“There is absolutely a move towards automation, and it’s an ongoing learning process,” he says. “In some areas, like demand and inventory planning, there’s AI and algorithms that are taking out the repetitive transactional nature of supply chains. But it’s a stereotype to say that just because AI is out there that means every company is adopting AI or has the capacity to work with AI – because there’s a lot of variations around who can actually use this stuff.”
He says that companies will use AI to the extent that it is applicable and affordable, but that for a great many businesses human labour and Excel spreadsheets will still be the norm for some time to come.
“But not only that,” he adds, “while some might focus on job losses caused by automation, particularly in the bigger businesses, what people sometimes forget is that automation creates new jobs in warehousing environments. There’s a gap in skills now as to how to work with the technology, how to get the full ROI, how to best maximise utilisation and capacity and so forth.”
This is where there are real opportunities for young supply chain professionals who are both technology-savvy as well as experienced enough in on-the-ground terms to fill such roles. “There are some middle management roles that pay between $100k and $130k, let’s say – around the lower-middle management level – that you can probably get to after seven or eight years of solid work in the industry, and perhaps less if you accelerate your career in the right ways,” Tony says. “That means you can be earning quite good money by the time you’re in your late 20s or early 30s. For instance, now there is a big push among some companies to implement autonomous mobile robots for purposes of cleaning. It’s a newer concept for Australia but a process many companies want to implement, but very few people have actually worked with them. Because we lack that middle-band of young, technologically adept, but relatively career-mature professionals in Australia, companies will have to import talent from overseas. If we want to nurture a pool of homegrown supply chain professionals, we need to offer them a vision or career path that they don’t simply associate with traditional warehouse work – even if that initial ground-level warehouse work is an essential step in their career trajectory.”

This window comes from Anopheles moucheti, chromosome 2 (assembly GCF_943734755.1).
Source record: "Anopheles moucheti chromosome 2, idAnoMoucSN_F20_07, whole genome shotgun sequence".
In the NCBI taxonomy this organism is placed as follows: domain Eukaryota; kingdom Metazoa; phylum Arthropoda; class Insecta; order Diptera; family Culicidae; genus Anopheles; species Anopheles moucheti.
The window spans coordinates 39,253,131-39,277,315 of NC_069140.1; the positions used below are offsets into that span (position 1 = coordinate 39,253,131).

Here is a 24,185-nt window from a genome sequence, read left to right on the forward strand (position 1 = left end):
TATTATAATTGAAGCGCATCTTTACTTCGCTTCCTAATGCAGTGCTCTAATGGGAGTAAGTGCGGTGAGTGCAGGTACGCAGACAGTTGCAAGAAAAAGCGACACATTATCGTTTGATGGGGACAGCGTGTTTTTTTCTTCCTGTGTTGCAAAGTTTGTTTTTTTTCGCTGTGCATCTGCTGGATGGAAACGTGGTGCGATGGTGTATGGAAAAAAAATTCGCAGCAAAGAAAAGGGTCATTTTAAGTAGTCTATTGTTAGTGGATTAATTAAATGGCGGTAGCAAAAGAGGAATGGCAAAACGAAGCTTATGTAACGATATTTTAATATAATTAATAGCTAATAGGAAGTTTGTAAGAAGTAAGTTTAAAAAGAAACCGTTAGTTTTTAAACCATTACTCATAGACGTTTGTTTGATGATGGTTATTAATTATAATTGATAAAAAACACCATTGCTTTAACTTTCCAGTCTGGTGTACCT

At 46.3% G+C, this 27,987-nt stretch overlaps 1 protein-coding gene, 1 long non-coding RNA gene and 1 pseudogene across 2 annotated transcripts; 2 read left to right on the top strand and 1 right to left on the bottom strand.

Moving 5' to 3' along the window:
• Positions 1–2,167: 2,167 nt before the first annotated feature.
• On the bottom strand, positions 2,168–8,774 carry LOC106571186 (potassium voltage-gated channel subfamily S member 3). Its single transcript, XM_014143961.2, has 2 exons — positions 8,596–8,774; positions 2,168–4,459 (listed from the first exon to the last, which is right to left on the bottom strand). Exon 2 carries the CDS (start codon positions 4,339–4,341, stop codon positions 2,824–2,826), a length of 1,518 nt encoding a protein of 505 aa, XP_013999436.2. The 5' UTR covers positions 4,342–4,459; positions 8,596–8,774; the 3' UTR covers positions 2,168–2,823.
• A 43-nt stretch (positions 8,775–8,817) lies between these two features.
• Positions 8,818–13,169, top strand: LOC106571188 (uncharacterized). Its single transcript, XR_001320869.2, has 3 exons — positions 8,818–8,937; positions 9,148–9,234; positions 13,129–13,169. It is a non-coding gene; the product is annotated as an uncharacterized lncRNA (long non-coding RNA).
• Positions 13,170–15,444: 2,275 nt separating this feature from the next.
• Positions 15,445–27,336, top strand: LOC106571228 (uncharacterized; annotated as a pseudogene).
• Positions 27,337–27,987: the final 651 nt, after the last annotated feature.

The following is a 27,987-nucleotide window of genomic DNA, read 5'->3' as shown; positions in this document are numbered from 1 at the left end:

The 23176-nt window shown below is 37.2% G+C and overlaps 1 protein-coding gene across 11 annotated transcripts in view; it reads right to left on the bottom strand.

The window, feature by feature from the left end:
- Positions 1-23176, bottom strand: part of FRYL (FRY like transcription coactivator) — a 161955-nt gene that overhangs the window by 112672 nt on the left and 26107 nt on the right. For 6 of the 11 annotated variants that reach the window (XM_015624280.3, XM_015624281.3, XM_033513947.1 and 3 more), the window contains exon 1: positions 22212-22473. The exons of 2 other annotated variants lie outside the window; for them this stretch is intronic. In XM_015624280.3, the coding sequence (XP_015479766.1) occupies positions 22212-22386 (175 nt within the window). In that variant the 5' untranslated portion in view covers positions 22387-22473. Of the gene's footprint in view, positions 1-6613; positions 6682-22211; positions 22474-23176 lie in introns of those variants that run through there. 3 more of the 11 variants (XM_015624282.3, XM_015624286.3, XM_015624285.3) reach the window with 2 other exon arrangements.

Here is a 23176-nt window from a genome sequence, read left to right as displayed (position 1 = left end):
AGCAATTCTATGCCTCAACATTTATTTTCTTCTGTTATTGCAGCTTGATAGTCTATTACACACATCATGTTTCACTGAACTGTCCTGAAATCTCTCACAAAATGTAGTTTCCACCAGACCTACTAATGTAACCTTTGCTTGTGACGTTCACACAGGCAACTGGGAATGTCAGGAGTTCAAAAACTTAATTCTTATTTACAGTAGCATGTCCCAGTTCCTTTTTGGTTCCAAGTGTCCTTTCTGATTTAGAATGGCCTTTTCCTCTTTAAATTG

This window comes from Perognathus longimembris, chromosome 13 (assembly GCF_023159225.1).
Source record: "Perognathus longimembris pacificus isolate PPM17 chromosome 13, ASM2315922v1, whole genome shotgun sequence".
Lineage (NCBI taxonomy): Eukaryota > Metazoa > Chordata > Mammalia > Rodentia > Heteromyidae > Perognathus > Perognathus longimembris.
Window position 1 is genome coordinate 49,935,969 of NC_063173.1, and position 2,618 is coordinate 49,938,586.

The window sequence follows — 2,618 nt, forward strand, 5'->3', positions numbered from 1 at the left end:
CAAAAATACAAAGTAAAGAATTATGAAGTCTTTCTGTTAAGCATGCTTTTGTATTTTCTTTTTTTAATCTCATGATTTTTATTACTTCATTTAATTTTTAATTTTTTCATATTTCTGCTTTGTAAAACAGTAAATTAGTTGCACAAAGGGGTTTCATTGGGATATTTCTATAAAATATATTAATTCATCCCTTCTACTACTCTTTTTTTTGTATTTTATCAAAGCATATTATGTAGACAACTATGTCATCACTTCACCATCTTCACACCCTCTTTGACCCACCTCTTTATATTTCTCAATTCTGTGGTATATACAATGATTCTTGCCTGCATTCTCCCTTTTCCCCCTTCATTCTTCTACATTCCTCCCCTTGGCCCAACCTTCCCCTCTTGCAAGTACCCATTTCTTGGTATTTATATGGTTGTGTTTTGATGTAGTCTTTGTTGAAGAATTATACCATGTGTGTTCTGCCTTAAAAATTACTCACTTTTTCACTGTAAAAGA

So, if a company was trying to sell a young talented Australian on the idea of pursuing a career in supply chain and logistics, how should they do it?
“I would frame it in terms of why it matters,” Tony says. “I’m interested in the space because it’s the heart of business. It’s the engine that runs everything. I know that every professional – from marketing to finance to sales – is liable to overvalue their own positions within a company, and everyone is of course important in keeping their particular cog or wheel turning. But without well-functioning logistical and supply chain functions a business will literally grind to a halt.”
Providing more structure to manage the transition from university to work is key, Tony adds.
“Working alongside Universities and hosting orientations on-site with students pursuing a related degree of interest would be a great start. Mapping out what a potential career path would look like and getting this out to as many young people as possible while partnering with some educational institutions on some marketing initiatives is essential to grow the future talent pool. There is always the option of someone starting out working a warehouse floor and being promoted due to hard work and success. I feel that up until recently, most people have fallen into supply chain by default. But if we can be more proactive and show talented young people how interesting, involved and important this sector really is and why it should be their ideal career choice – that will make a world of difference.”